|一见钟情 Love at first sight|
|http://www.sina.com.cn 2004/06/09 15:40 英语广场|
Edward Reiser was driving down an old dirt road, looking for a shack1. A witch2 lived there, and he was hoping she could help him. He found what he was looking for, stopped and got out of his car. An old ugly woman in a shapeless dress stepped out of the shack to greet him3.
“How do you do?” she said.
“Are you the person they call Aunt Hattie?” he called.
“Yes,” she answered. “Come in. Come in.”
Edward went inside. The small room Hattie led him into had only two pieces of furniture4—a worn couch5 and a chair. The rest of the room was filled with tables made of old crates6. The crates were covered with jars and cages containing Hattie's collection of spiders, snakes, dried bats7, and the usual things witches find necessary to do their work. The walls were unpainted8, and the room looked like it had never been cleaned.
Edward seated himself on the front edge of the old chair9, touching as little of it as possible. Everything in the room made him feel uneasy. Nevertheless, he had come on business, and he was not the sort of man to let anything get in his way10.
“Well, well, ” Hattie said happily, “It's not often that I get a chance to visit with a good-looking young man like yourself.”
“I didn't come to chat,” replied Edward firmly. “I'm here on business. I...well, I understand you can make certain medicines...”
“I make all kinds of medicines,” she said. “What kind do you want?”
“I want a medicine which will make somebody fall in love with me,” he said.
“Well, well, well,” she said. “When I was young, the men used to come running after11 me all the time. Oh, men won't leave a woman alone when she's young. But when you're old, though...” she shook her head sadly. “What's a handsome fellow like you need it for? It seems to me the women ought to be wanting to use it on you12.”
“Never mind why I want it13. Just give it to me, and I'll pay and leave.”
“Well, if you're in a hurry, I'll get started. It'll take a while to make, though.”
Hattie rose from the chair and walked to the door at the end of the room. She carefully closed the door behind her, and Edward was left alone.
The witch had been right about how handsome Edward was. He was very good looking and rich. At the age of 32, he had been loved by a great number of women. He had, in fact, begun to grow rather bored with women.
Then he met Rita. She was young, beautiful, intelligent—the English language could not begin to describe her14. She was working as a secretary to Edward's lawyer when he met her, and as soon as he saw her, he became infatuated with15 her. For the first time in his life, however, he had met a woman who was completely not interested in him.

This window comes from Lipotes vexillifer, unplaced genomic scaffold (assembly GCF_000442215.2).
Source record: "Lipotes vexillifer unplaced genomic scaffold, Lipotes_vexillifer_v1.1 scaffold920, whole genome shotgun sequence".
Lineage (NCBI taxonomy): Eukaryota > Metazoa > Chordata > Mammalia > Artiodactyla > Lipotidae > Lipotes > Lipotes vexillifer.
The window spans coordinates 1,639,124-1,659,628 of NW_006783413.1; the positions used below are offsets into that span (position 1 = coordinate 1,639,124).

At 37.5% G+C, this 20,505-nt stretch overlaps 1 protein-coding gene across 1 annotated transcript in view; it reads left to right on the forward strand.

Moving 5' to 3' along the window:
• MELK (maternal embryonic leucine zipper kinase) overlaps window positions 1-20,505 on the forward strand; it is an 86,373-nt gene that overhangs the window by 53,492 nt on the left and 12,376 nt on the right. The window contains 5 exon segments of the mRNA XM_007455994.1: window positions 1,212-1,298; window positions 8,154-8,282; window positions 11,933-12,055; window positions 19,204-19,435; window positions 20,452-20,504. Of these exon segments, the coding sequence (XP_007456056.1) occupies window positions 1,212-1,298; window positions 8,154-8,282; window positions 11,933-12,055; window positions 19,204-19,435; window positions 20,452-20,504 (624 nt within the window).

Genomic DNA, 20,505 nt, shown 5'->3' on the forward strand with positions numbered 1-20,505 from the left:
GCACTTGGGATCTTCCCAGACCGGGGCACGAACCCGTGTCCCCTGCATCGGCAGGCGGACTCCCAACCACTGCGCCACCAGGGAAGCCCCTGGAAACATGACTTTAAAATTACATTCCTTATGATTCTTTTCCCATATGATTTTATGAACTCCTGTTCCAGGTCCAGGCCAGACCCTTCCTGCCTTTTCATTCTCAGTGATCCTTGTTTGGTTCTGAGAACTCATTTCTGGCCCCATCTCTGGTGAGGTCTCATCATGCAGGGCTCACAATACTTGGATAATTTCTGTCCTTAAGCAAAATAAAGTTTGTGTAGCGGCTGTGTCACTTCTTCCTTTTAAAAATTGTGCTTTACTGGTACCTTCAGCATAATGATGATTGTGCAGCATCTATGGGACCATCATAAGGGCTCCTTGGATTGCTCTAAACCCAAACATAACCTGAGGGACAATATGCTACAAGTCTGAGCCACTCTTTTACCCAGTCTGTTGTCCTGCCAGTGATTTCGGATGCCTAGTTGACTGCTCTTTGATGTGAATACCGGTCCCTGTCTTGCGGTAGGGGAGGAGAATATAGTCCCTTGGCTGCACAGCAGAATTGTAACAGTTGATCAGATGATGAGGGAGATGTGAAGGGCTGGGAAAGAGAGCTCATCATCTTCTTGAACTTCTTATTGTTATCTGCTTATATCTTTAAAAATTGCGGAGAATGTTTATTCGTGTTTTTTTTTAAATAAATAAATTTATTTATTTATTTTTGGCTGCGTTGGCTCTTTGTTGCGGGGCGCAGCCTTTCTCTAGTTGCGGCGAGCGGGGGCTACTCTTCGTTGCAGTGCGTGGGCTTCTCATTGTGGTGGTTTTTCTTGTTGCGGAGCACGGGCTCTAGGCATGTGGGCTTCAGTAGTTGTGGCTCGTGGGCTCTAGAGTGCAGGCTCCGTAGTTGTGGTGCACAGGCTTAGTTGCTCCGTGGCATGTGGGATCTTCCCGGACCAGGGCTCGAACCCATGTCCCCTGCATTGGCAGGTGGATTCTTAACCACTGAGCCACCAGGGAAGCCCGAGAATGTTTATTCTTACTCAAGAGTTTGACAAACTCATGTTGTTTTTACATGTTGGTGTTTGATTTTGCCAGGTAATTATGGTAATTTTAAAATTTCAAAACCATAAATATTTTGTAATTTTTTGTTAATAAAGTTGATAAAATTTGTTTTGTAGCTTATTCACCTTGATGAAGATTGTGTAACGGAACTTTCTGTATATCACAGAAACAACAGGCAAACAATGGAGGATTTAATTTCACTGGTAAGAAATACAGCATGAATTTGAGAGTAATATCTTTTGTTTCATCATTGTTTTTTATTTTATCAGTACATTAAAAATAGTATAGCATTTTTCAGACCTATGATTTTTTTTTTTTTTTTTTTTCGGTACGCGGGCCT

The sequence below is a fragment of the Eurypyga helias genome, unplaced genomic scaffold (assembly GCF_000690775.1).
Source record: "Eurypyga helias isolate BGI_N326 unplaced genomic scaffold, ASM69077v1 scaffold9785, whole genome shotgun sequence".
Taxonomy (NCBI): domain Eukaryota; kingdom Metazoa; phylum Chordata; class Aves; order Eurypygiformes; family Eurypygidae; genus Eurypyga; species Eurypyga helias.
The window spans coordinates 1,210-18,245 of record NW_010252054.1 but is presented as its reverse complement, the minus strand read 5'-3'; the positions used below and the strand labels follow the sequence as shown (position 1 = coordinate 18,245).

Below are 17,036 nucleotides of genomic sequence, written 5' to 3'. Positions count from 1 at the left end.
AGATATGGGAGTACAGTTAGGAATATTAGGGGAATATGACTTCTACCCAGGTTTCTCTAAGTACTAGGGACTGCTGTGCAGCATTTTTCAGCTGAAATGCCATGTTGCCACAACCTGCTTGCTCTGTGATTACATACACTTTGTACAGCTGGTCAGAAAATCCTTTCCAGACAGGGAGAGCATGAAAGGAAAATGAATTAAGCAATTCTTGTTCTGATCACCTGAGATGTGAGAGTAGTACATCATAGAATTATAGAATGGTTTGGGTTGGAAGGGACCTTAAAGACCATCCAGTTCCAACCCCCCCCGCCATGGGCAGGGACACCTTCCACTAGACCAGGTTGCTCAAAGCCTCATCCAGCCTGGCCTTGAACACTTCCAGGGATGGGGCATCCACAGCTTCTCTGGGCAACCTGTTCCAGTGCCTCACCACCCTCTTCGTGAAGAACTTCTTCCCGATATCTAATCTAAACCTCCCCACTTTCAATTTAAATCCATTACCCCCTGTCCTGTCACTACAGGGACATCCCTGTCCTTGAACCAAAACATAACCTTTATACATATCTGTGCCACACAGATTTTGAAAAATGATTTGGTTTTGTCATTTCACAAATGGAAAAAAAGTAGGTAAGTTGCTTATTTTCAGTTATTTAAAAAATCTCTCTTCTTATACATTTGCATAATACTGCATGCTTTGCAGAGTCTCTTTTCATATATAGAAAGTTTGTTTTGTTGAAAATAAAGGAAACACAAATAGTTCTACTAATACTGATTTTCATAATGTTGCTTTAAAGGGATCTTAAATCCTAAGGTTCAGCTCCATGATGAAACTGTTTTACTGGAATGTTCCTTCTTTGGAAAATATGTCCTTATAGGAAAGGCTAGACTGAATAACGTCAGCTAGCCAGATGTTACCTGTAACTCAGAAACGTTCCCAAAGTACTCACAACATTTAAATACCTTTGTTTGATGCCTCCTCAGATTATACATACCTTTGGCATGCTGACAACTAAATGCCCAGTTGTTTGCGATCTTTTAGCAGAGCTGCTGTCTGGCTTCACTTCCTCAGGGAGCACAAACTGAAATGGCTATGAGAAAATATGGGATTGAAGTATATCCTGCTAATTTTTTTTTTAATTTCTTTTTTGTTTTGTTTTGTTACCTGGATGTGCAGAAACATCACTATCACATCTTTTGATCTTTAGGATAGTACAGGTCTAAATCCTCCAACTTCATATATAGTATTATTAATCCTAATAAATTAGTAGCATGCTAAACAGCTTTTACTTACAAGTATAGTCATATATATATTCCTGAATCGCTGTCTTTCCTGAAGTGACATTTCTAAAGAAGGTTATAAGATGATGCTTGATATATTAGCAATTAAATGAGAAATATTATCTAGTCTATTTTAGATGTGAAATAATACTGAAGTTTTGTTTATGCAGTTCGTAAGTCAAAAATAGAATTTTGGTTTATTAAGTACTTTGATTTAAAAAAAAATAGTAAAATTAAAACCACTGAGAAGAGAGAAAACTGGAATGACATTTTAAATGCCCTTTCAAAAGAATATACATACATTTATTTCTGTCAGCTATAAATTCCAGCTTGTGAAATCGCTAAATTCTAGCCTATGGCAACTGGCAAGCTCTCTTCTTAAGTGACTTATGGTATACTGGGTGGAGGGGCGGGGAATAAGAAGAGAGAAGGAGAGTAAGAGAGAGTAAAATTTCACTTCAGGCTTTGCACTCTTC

Rita had turned down16 his request for a date, politely explaining that she was engaged to17another man and quite happy about it. He began to see his lawyer every day in order to see her more often. She changed jobs and went to work for a different lawyer. He changed lawyers. She left that job for a job with a large company. He called her on the phone until she refused to answer it anymore.
One afternoon he overheard a young man telling an older man about a witch who lived near his hometown. She could cast spells18 and make special medicines. He bought them many drinks and was rewarded with more information. After he learnt the details of where she lived, Edward set out19 to find her.
The old woman re-entered the room, slamming the door and waking Edward from his daydream.
“Won't be long now,” she said. “It just needs to settle20 a bit. Would you like a cup of tea?”
“No,” Edward said. He didn't like the idea of sitting and drinking tea with the old witch, as if they were having a social hour together21.
“Then how about a glass of nice, cool well water22?”
Edward was very thirsty and thought he could quickly drink it and leave. So, he accepted the offer.
Hattie walked out the door and soon returned with his water. He took it gratefully23 and drank half of it with his first gulp24. It tasted a bit salty, but it felt good to his dry throat.
“I don't suppose a city man like yourself really believes in what I do,” she said.
“Well, no, of course not.”
“No, of course not,” she sighed. “No one does anymore, but you come anyway. Not so many come as used to, though. It gets real lonely, nowadays. Ever since Old Sallie died—”
“The medicine,” he said. “Just how does it work?”
“Well, it's liquid, you see. You can give it in a glass of whiskey if you want. Whoever drinks it will fall in love with the first person they see.”
“How deeply in love?” Edward asked. “Will they give up other people they loved?”
“Yes,” she said. “Give up everything except the first person they see.”
“Good,” said Edward. “Now, how long does it take to work?”
“A minute or two,” she said.
“Oh, before I forget, does it have any bad or bitter taste?”
“It tastes,” she said slowly, “a bit salty.”
But even before he could be sure of what had happened—an emotion unlike any he had ever experienced before, struck him25. For a moment, Edward was too overcome26 by this strange, new emotion to act. Then he stepped forward and gathered his beloved in his arms. Old Hattie would never be lonely again.
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